UK government comes under fire during travel session
The UK government’s continued refusal to accept the damage its aviation policies are doing to UK plc was one of the major themes to emerge from the latest World Travel Market Meridian Club Think Tan
The UK government’s continued refusal to accept the damage its aviation policies are doing to UK plc was one of the major themes to emerge from the latest World Travel Market Meridian Club Think Tank.
Senior buyers with responsibility for air purchasing met in central London this week under Chatham House rules, ensuring that all guests’ comments were unattributed. The session was moderated by respected aviation consultant, John Strickland.
Air Passenger Duty remains a concern. Leisure operators have to find ways to absorb the costs in order to remain not only competitive but also profitable. Business travelers are increasingly aware of the cost burden, too, although the state of the global economy remains the main demand driver in this sector.
One guest mentioned that the additional cost of APD might dissuade global blue-chip businesses from locating in London. With an eye on London 2012, it was felt that many visitors to the games might be deterred from revisiting the UK because of APD.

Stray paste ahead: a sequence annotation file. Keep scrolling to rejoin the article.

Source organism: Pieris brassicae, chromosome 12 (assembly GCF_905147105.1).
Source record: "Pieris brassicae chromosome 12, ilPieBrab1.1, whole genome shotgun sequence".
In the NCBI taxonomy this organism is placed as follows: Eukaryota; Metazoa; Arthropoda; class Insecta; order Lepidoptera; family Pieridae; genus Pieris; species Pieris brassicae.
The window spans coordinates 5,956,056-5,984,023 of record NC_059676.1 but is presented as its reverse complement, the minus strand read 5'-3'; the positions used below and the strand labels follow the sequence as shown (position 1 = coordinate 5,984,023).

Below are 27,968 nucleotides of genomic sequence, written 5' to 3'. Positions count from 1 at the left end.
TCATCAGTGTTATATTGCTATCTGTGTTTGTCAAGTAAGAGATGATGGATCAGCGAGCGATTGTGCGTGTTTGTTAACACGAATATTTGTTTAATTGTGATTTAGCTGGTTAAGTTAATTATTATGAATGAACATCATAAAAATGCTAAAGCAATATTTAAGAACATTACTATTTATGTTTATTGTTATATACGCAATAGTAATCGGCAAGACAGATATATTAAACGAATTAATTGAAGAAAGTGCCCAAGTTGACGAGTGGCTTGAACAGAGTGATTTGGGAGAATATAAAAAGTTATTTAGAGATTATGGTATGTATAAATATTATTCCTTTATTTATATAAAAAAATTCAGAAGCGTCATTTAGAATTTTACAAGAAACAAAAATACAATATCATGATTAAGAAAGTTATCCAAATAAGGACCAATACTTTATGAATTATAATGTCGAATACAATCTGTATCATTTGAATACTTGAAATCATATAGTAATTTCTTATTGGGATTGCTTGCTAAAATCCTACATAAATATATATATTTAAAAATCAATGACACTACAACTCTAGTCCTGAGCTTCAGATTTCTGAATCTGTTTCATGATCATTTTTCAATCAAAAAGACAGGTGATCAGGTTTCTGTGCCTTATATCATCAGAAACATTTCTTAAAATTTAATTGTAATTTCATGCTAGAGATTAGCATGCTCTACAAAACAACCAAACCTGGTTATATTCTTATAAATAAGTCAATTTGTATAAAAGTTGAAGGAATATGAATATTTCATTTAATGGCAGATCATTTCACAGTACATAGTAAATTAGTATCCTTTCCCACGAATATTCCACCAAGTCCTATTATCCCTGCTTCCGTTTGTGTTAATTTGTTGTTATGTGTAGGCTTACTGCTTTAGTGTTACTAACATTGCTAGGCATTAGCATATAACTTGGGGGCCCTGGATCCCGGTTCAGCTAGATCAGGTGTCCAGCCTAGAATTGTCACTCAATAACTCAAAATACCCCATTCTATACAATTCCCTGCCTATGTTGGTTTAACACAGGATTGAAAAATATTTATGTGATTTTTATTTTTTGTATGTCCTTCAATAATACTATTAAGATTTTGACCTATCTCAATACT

More than one person mentioned that the Scottish and Northern Ireland parliaments were looking at whether APD could be “devolved.” Belfast Airport has struggled to maintain long-haul flights, because departures from nearby airports in the Republic of Ireland were not taxed as heavily.
Furthermore, another guest pointed out that cruise passengers departing from the UK do not pay an equivalent tax.
The government also came under fire for its refusal to consider expanding airport capacity in the South East. It was felt that the third runway at Heathrow was off the agenda for political rather than economic reasons.
Concerns were expressed that many major international airlines would rather use Frankfurt or Schipol as their European hub rather than take up available slots at Gatwick or Stansted. There is virtually no spare capacity at Heathrow, hence the need for a third runway.
However, many in the room agreed that the UK travel industry’s inability to talk with a single voice on many issues was diluting its lobbying power.
Michaela Juarez, Head of Meridian Club, said: “It is increasingly clear that there is a need for the public and private sectors in the UK to work more closely together, as is the case in many other major tourism destinations.
“The UNWTO Ministers’ Summit, held in cooperation with World Travel Market, was set up four years ago to help the industry and politicians better understand each other’s needs. We will continue to press the UK government to listen not only to senior executives but also other countries which are feeling the impact of current policies.”